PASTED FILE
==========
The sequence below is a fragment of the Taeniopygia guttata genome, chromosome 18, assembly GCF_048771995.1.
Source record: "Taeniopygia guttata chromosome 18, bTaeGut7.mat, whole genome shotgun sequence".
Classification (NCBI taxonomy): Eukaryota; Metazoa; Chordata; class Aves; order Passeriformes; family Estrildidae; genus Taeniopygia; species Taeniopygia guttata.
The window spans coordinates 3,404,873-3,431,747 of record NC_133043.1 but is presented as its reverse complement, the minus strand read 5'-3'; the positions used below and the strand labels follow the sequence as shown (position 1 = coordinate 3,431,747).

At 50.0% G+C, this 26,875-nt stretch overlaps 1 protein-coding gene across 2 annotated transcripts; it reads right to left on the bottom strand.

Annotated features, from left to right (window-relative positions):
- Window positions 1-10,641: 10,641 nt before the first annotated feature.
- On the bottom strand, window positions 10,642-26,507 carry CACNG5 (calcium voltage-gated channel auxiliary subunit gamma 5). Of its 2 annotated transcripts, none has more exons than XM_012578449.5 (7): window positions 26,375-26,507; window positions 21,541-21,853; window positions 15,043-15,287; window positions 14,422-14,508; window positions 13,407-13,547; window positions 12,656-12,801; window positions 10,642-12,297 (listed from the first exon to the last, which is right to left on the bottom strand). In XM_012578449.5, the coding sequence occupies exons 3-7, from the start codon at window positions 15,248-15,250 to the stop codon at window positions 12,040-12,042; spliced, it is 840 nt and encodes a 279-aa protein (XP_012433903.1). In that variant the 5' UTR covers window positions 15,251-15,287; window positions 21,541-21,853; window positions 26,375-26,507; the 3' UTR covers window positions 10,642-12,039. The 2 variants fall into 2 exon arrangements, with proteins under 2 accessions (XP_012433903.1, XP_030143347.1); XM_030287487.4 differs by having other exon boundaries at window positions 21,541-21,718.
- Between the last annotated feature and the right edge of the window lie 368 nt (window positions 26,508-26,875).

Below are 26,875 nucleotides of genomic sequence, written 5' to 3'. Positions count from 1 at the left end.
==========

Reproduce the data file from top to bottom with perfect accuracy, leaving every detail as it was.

The sequence below is a fragment of the Taeniopygia guttata genome, chromosome 18, assembly GCF_048771995.1.
Source record: "Taeniopygia guttata chromosome 18, bTaeGut7.mat, whole genome shotgun sequence".
Classification (NCBI taxonomy): Eukaryota; Metazoa; Chordata; class Aves; order Passeriformes; family Estrildidae; genus Taeniopygia; species Taeniopygia guttata.
The window spans coordinates 3,404,873-3,431,747 of record NC_133043.1 but is presented as its reverse complement, the minus strand read 5'-3'; the positions used below and the strand labels follow the sequence as shown (position 1 = coordinate 3,431,747).

At 50.0% G+C, this 26,875-nt stretch overlaps 1 protein-coding gene across 2 annotated transcripts; it reads right to left on the bottom strand.

Annotated features, from left to right (window-relative positions):
- Window positions 1-10,641: 10,641 nt before the first annotated feature.
- On the bottom strand, window positions 10,642-26,507 carry CACNG5 (calcium voltage-gated channel auxiliary subunit gamma 5). Of its 2 annotated transcripts, none has more exons than XM_012578449.5 (7): window positions 26,375-26,507; window positions 21,541-21,853; window positions 15,043-15,287; window positions 14,422-14,508; window positions 13,407-13,547; window positions 12,656-12,801; window positions 10,642-12,297 (listed from the first exon to the last, which is right to left on the bottom strand). In XM_012578449.5, the coding sequence occupies exons 3-7, from the start codon at window positions 15,248-15,250 to the stop codon at window positions 12,040-12,042; spliced, it is 840 nt and encodes a 279-aa protein (XP_012433903.1). In that variant the 5' UTR covers window positions 15,251-15,287; window positions 21,541-21,853; window positions 26,375-26,507; the 3' UTR covers window positions 10,642-12,039. The 2 variants fall into 2 exon arrangements, with proteins under 2 accessions (XP_012433903.1, XP_030143347.1); XM_030287487.4 differs by having other exon boundaries at window positions 21,541-21,718.
- Between the last annotated feature and the right edge of the window lie 368 nt (window positions 26,508-26,875).

Below are 26,875 nucleotides of genomic sequence, written 5' to 3'. Positions count from 1 at the left end.